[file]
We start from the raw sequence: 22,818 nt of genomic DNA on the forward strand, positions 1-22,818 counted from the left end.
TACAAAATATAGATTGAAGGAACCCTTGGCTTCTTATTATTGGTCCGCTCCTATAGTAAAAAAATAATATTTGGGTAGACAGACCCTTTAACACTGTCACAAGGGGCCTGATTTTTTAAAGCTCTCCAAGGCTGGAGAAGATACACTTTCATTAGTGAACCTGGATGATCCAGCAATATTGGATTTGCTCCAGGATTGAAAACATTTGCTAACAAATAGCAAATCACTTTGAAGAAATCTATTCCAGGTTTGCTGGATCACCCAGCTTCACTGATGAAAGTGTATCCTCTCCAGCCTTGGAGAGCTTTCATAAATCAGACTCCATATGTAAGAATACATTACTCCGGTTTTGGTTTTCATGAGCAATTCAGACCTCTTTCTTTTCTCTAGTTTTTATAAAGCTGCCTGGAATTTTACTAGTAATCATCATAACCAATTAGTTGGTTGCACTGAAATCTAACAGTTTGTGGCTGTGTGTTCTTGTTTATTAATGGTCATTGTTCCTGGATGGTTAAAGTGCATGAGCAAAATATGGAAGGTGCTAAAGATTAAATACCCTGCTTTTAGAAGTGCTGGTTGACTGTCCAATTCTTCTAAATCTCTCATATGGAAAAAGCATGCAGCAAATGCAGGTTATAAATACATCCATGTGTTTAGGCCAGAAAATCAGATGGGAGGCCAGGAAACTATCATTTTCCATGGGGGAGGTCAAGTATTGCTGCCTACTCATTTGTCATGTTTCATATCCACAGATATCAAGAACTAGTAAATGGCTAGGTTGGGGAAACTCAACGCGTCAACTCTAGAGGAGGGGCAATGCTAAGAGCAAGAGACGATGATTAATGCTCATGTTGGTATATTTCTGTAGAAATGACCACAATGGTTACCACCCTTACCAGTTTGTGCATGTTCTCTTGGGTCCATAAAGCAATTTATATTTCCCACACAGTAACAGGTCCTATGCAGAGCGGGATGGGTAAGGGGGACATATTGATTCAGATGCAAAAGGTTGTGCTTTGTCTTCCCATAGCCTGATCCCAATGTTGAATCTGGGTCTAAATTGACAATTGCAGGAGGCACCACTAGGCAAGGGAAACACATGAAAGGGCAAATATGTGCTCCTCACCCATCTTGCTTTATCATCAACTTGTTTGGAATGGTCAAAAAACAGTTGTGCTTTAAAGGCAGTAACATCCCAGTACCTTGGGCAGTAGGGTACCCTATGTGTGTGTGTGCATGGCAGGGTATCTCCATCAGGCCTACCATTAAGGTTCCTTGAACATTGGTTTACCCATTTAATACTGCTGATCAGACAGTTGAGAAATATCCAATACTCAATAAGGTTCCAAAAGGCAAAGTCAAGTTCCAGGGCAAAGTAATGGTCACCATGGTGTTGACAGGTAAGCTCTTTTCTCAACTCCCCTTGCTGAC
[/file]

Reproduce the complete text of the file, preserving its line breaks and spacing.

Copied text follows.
We start from the raw sequence: 22,818 nt of genomic DNA on the forward strand, positions 1-22,818 counted from the left end.
TACAAAATATAGATTGAAGGAACCCTTGGCTTCTTATTATTGGTCCGCTCCTATAGTAAAAAAATAATATTTGGGTAGACAGACCCTTTAACACTGTCACAAGGGGCCTGATTTTTTAAAGCTCTCCAAGGCTGGAGAAGATACACTTTCATTAGTGAACCTGGATGATCCAGCAATATTGGATTTGCTCCAGGATTGAAAACATTTGCTAACAAATAGCAAATCACTTTGAAGAAATCTATTCCAGGTTTGCTGGATCACCCAGCTTCACTGATGAAAGTGTATCCTCTCCAGCCTTGGAGAGCTTTCATAAATCAGACTCCATATGTAAGAATACATTACTCCGGTTTTGGTTTTCATGAGCAATTCAGACCTCTTTCTTTTCTCTAGTTTTTATAAAGCTGCCTGGAATTTTACTAGTAATCATCATAACCAATTAGTTGGTTGCACTGAAATCTAACAGTTTGTGGCTGTGTGTTCTTGTTTATTAATGGTCATTGTTCCTGGATGGTTAAAGTGCATGAGCAAAATATGGAAGGTGCTAAAGATTAAATACCCTGCTTTTAGAAGTGCTGGTTGACTGTCCAATTCTTCTAAATCTCTCATATGGAAAAAGCATGCAGCAAATGCAGGTTATAAATACATCCATGTGTTTAGGCCAGAAAATCAGATGGGAGGCCAGGAAACTATCATTTTCCATGGGGGAGGTCAAGTATTGCTGCCTACTCATTTGTCATGTTTCATATCCACAGATATCAAGAACTAGTAAATGGCTAGGTTGGGGAAACTCAACGCGTCAACTCTAGAGGAGGGGCAATGCTAAGAGCAAGAGACGATGATTAATGCTCATGTTGGTATATTTCTGTAGAAATGACCACAATGGTTACCACCCTTACCAGTTTGTGCATGTTCTCTTGGGTCCATAAAGCAATTTATATTTCCCACACAGTAACAGGTCCTATGCAGAGCGGGATGGGTAAGGGGGACATATTGATTCAGATGCAAAAGGTTGTGCTTTGTCTTCCCATAGCCTGATCCCAATGTTGAATCTGGGTCTAAATTGACAATTGCAGGAGGCACCACTAGGCAAGGGAAACACATGAAAGGGCAAATATGTGCTCCTCACCCATCTTGCTTTATCATCAACTTGTTTGGAATGGTCAAAAAACAGTTGTGCTTTAAAGGCAGTAACATCCCAGTACCTTGGGCAGTAGGGTACCCTATGTGTGTGTGTGCATGGCAGGGTATCTCCATCAGGCCTACCATTAAGGTTCCTTGAACATTGGTTTACCCATTTAATACTGCTGATCAGACAGTTGAGAAATATCCAATACTCAATAAGGTTCCAAAAGGCAAAGTCAAGTTCCAGGGCAAAGTAATGGTCACCATGGTGTTGACAGGTAAGCTCTTTTCTCAACTCCCCTTGCTGAC